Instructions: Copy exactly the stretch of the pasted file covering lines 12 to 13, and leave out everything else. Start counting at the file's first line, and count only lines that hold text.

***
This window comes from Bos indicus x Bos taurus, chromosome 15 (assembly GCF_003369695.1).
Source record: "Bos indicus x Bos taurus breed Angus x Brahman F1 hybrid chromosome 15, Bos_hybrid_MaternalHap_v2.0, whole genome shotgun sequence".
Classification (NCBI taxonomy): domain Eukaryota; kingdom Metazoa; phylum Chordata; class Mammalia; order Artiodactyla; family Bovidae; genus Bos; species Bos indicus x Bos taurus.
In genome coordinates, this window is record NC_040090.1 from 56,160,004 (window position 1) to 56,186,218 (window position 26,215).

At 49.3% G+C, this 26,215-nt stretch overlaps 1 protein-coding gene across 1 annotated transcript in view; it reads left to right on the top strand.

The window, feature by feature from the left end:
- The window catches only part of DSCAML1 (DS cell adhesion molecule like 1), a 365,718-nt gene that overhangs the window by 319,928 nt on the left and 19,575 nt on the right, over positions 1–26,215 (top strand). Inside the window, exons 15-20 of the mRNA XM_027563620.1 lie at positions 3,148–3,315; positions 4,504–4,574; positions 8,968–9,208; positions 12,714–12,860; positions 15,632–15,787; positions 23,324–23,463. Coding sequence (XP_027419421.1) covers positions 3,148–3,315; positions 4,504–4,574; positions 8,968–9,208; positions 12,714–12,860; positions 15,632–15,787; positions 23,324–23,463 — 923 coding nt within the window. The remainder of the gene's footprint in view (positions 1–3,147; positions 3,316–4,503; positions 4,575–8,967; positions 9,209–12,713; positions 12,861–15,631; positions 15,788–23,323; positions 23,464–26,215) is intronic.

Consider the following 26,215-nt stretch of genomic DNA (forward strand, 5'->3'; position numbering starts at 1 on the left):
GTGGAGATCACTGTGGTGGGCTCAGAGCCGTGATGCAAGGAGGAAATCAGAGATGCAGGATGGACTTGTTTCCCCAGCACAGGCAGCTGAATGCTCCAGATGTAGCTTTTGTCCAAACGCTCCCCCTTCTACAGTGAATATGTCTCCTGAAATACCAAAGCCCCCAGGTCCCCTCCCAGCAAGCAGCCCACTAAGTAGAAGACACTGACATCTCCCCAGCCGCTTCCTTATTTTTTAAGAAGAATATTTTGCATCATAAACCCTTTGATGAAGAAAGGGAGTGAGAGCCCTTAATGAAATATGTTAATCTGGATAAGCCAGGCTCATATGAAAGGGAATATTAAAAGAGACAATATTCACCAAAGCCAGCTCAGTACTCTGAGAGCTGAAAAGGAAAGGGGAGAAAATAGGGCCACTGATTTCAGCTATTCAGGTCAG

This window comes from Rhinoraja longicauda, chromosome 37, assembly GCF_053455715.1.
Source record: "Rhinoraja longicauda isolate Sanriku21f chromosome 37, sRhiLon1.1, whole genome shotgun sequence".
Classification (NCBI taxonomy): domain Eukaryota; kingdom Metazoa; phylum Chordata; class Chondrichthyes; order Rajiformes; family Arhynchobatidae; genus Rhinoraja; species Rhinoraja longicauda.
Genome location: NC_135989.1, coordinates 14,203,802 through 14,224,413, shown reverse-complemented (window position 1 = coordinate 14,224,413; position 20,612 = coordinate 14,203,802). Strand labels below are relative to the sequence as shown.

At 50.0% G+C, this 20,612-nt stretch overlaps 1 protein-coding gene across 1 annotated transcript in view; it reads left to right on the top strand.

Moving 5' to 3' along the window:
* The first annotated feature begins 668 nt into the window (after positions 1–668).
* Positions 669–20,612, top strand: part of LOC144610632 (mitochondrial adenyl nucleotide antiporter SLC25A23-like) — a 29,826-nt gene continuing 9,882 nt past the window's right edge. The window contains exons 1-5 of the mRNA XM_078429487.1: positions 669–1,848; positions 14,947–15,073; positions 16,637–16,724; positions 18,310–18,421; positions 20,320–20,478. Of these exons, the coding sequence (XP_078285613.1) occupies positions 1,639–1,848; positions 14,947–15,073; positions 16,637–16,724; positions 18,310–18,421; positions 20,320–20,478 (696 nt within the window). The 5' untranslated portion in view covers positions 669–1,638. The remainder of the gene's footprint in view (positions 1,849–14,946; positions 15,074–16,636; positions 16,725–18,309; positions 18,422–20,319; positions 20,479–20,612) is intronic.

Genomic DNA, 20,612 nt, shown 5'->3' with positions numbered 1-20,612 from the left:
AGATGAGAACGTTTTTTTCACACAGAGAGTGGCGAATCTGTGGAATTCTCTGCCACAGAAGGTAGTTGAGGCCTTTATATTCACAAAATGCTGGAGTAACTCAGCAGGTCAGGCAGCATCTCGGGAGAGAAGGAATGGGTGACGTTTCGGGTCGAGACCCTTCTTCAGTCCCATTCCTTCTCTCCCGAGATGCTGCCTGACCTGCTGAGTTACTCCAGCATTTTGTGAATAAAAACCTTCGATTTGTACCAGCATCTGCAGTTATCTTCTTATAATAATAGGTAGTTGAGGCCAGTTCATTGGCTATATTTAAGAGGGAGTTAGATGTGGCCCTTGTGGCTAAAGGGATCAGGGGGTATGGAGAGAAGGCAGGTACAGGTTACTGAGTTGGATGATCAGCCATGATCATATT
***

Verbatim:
Classification (NCBI taxonomy): domain Eukaryota; kingdom Metazoa; phylum Chordata; class Chondrichthyes; order Rajiformes; family Arhynchobatidae; genus Rhinoraja; species Rhinoraja longicauda.
Genome location: NC_135989.1, coordinates 14,203,802 through 14,224,413, shown reverse-complemented (window position 1 = coordinate 14,224,413; position 20,612 = coordinate 14,203,802). Strand labels below are relative to the sequence as shown.